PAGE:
Im Focus: Fizzy soda water could be key to clean manufacture of flat wonder material: Graphene

Whether you call it effervescent, fizzy, or sparkling, carbonated water is making a comeback as a beverage. Aside from quenching thirst, researchers at the University of Illinois at Urbana-Champaign have discovered a new use for these "bubbly" concoctions that will have major impact on the manufacturer of the world's thinnest, flattest, and one most useful materials -- graphene.

As graphene's popularity grows as an advanced "wonder" material, the speed and quality at which it can be manufactured will be paramount. With that in mind,...

Im Focus: Exotic quantum states made from light: Physicists create optical “wells” for a super-photon

Physicists at the University of Bonn have managed to create optical hollows and more complex patterns into which the light of a Bose-Einstein condensate flows. The creation of such highly low-loss structures for light is a prerequisite for complex light circuits, such as for quantum information processing for a new generation of computers. The researchers are now presenting their results in the journal Nature Photonics.

Light particles (photons) occur as tiny, indivisible portions. Many thousands of these light portions can be merged to form a single super-photon if they are...

Im Focus: Circular RNA linked to brain function

For the first time, scientists have shown that circular RNA is linked to brain function. When a RNA molecule called Cdr1as was deleted from the genome of mice, the animals had problems filtering out unnecessary information – like patients suffering from neuropsychiatric disorders.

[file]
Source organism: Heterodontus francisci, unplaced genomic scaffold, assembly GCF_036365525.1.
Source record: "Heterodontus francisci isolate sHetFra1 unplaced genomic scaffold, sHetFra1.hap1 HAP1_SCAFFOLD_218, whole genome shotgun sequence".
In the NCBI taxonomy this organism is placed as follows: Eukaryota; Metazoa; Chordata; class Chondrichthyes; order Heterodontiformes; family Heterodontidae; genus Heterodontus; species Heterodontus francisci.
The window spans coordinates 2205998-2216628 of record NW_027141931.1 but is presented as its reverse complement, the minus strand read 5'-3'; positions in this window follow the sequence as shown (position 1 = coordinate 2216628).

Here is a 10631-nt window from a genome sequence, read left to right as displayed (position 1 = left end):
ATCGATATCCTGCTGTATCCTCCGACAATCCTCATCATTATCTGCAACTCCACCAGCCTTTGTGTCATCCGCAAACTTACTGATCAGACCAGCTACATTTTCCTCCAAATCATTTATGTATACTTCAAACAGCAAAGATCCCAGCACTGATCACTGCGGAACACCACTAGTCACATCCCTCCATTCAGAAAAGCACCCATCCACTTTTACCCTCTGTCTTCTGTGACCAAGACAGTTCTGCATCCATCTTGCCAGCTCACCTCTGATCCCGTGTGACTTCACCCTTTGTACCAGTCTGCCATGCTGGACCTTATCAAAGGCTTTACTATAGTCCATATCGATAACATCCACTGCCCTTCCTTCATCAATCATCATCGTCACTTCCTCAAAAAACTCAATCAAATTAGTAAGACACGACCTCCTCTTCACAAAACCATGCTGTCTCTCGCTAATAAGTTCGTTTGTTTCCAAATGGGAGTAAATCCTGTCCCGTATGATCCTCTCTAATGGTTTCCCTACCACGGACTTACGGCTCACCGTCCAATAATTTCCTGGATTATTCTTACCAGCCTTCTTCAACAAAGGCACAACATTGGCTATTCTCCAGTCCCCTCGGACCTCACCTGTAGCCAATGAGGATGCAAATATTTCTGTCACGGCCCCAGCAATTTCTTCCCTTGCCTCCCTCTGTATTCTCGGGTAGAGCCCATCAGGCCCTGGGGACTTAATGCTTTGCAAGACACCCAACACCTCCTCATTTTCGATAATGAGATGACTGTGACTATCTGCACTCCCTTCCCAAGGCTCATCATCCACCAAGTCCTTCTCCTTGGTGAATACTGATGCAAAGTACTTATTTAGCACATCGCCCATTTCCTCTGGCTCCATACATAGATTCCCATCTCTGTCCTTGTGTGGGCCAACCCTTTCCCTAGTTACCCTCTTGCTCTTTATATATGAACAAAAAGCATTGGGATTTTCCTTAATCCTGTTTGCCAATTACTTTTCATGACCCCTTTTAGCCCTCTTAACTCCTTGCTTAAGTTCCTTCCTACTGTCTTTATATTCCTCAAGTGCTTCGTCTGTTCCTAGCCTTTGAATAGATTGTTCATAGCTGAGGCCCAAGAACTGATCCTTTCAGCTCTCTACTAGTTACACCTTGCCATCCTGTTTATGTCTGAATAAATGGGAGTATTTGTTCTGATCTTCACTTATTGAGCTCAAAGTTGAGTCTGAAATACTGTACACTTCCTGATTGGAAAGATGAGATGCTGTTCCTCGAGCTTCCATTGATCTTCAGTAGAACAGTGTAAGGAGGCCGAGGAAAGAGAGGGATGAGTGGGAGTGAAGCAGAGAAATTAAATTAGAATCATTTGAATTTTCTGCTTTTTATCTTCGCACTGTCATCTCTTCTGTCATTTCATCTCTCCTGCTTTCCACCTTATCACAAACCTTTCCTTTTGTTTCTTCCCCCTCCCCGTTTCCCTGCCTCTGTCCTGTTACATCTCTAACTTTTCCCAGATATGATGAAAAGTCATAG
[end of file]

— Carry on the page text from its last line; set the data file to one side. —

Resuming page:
While hundreds of circular RNAs (circRNAs) are abundant in mammalian brains, one big question has remained unanswered: What are they actually good for? In the...

Im Focus: RAVAN CubeSat measures Earth's outgoing energy

An experimental small satellite has successfully collected and delivered data on a key measurement for predicting changes in Earth's climate.

The Radiometer Assessment using Vertically Aligned Nanotubes (RAVAN) CubeSat was launched into low-Earth orbit on Nov. 11, 2016, in order to test new...

Im Focus: Scientists shine new light on the “other high temperature superconductor”

A study led by scientists of the Max Planck Institute for the Structure and Dynamics of Matter (MPSD) at the Center for Free-Electron Laser Science in Hamburg presents evidence of the coexistence of superconductivity and “charge-density-waves” in compounds of the poorly-studied family of bismuthates. This observation opens up new perspectives for a deeper understanding of the phenomenon of high-temperature superconductivity, a topic which is at the core of condensed matter research since more than 30 years. The paper by Nicoletti et al has been published in the PNAS.

Since the beginning of the 20th century, superconductivity had been observed in some metals at temperatures only a few degrees above the absolute zero (minus...

All Focus news of the innovation-report >>>

Anzeige

Anzeige

Event News

Call for Papers – ICNFT 2018, 5th International Conference on New Forming Technology

16.08.2017 | Event News

Sustainability is the business model of tomorrow

04.08.2017 | Event News

Clash of Realities 2017: Registration now open. International Conference at TH Köln

26.07.2017 | Event News

 
Latest News

New bioimaging technique is fast and economical

21.08.2017 | Medical Engineering

Silk could improve sensitivity, flexibility of wearable body sensors

21.08.2017 | Materials Sciences

On the way to developing a new active ingredient against chronic infections

21.08.2017 | Life Sciences

VideoLinks
B2B-VideoLinks
More VideoLinks >>>